So, this just illustrates one of many good reasons why a site like this is so valuable. Mahalo! 🙂

      Edit: I think it a bit sad that Microsoft tried to scare me into not installing that little utility simply because it did not come from the Microsoft Store. I do have “warn me” when installing apps, etc from outside Microsoft Store checked but still…. 🙁

      • #2396554

        Do not put a Windows computer directly on the Internet. That is, do not connect it to a modem, always connect it to a router or gateway (combination modem and router). While there is a firewall in Windows it has as many holes as Swiss cheese.

        Get up to speed on router security at RouterSecurity.org and Defensive Computing at DefensiveComputingChecklist.com

        1 user thanked author for this post.
    • #2396557

      Some thoughts on this:

      The UPnP Exposure test is very important as it is a HUGE security hole. Huge. UPnP was intended to be a LAN-only thing but some routers were so miserably configured that it was exposed to the Internet. This is the only such test, as far as I know. Even if UPnP is disabled in your router, you should still run this test.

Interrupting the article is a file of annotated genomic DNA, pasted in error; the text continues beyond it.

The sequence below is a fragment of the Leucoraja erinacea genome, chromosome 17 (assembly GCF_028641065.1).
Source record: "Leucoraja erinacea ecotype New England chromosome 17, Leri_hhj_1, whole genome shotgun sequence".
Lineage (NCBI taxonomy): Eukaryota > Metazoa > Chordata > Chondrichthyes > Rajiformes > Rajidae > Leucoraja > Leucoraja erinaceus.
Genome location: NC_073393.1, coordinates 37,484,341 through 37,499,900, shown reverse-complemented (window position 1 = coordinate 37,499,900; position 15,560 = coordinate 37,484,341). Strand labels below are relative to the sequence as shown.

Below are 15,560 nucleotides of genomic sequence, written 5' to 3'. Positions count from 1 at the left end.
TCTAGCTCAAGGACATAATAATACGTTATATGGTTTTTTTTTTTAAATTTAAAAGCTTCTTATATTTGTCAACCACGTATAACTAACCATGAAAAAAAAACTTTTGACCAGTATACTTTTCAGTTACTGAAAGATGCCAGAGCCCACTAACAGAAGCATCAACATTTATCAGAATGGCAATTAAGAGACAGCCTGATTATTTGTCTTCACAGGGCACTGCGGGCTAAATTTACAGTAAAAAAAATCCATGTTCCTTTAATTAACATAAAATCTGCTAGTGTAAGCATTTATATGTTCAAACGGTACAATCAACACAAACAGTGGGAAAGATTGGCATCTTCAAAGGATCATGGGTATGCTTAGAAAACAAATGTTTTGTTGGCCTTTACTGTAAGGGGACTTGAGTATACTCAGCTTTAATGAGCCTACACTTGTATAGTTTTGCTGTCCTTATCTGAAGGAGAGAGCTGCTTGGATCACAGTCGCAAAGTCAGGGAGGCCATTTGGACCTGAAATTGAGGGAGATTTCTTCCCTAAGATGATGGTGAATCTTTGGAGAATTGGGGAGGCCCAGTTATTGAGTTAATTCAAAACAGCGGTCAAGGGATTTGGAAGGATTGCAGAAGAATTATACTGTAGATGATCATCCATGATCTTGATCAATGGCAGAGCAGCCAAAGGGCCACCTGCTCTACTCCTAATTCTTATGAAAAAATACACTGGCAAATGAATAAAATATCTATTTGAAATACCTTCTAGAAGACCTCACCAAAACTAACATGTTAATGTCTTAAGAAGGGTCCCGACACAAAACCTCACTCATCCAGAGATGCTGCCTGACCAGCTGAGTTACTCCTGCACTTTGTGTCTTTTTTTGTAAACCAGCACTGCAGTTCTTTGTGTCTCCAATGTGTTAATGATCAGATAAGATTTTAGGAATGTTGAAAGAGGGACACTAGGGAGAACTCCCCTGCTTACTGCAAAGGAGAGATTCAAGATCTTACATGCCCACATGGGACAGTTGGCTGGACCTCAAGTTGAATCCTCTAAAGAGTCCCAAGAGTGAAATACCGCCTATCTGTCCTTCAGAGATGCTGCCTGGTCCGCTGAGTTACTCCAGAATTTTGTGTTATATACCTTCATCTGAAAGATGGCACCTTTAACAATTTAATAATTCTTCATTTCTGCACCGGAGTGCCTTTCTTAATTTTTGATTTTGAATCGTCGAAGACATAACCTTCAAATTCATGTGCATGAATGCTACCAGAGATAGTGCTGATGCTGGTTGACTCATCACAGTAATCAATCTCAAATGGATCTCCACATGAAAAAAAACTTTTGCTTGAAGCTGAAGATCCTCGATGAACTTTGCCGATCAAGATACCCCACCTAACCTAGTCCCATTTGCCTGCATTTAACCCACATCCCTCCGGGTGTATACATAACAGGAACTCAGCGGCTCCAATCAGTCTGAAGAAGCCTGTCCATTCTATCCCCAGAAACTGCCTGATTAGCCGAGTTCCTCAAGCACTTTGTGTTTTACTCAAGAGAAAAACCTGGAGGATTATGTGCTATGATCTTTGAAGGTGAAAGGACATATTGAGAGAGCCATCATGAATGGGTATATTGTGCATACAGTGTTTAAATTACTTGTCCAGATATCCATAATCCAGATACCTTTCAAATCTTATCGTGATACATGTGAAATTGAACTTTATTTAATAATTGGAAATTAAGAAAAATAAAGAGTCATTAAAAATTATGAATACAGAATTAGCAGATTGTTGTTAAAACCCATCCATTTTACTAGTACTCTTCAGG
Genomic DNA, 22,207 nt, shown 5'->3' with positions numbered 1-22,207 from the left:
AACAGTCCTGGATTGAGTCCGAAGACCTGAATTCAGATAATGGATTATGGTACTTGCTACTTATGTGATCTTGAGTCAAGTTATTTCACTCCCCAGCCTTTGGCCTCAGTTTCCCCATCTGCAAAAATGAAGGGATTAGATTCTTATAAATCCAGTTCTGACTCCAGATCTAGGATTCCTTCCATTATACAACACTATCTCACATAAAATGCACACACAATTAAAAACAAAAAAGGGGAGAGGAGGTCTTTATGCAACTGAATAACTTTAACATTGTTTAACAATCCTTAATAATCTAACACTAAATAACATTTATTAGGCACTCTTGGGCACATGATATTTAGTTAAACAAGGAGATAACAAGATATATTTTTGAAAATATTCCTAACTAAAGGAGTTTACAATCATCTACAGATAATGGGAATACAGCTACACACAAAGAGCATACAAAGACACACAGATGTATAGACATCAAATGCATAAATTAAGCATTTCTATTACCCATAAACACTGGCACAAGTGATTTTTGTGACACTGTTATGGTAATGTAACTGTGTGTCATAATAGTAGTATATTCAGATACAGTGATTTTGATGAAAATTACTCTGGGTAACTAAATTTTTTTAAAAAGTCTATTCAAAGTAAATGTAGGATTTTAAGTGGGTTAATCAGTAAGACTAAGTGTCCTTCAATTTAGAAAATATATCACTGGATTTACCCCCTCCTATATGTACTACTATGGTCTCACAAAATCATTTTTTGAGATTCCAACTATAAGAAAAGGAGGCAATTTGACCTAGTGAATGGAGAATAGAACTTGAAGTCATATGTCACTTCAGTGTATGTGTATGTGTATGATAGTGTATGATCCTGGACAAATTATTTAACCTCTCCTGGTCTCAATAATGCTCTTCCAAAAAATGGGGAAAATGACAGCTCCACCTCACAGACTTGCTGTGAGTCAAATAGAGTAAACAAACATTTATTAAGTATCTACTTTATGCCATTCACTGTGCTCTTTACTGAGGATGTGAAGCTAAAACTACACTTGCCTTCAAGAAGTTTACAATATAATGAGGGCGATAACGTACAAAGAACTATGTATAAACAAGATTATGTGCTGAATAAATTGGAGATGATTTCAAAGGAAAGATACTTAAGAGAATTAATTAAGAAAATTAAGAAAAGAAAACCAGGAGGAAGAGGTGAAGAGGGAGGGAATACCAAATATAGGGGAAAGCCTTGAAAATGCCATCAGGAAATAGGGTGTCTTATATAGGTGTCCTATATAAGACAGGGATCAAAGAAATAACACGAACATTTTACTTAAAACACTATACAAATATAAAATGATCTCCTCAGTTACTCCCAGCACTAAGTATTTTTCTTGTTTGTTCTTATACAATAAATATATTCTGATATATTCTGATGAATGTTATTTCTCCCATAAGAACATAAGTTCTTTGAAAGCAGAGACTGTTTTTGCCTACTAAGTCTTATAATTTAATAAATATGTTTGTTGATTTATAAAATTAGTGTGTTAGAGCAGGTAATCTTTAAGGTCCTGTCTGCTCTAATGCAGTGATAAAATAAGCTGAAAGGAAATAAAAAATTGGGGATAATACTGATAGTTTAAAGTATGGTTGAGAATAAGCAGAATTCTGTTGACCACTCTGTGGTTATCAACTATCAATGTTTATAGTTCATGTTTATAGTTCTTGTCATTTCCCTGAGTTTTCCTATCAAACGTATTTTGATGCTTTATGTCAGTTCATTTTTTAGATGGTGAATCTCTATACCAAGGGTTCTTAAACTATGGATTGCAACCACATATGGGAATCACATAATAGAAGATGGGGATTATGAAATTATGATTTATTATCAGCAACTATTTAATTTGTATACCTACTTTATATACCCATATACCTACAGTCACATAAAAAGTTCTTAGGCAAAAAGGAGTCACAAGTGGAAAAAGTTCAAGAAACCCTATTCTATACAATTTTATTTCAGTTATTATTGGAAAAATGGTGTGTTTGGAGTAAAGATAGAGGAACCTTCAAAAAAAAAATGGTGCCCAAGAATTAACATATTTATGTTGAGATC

In terms of the status of ports Shields Up is the best such tester as it is very clear on whether a port is Closed (bad) or Stealth (good). Nmap terminology requires a translator to understand. However, the list of tested ports is about 12 years old and has not been updated, so it is is not nearly as useful as it could/should be. Gibson has moved on from ShieldsUP and not made any changes in, well, forever.

      The test of a thousand ports can yield a false positive as some routers detect the mass connections and shut down everything.

      There are more ways to test a router, both from the inside and the outside here

      https://www.routersecurity.org/testrouter.php

      There are just over 65,000 TCP ports. There are also just over 65,000 UDP ports. Shield sUP does nothing for UDP ports.

      To be clear, this tests the firewall in a router or gateway (combination modem/router). It does not test a stand-alone modem. It will only test a computer if it is directly connected to a modem, which is a really bad idea.

      The one exception to the above is if the test is run from a computer that is connected to a VPN. In that case, ShieldsUP is testing the VPN server, not your router. Ditto for Tor.

      Get up to speed on router security at RouterSecurity.org and Defensive Computing at DefensiveComputingChecklist.com

      2 users thanked author for this post.
      • #2396615

        I found GRC “Shields Up” to be handy back in the days when I was still using a dial-up modem and Win95/98. There was no way to avoid being directly connected to the internet using that modem. The public IP address was directly attached to the PC. And it was scannable from the public network. So if you left a port open, oops!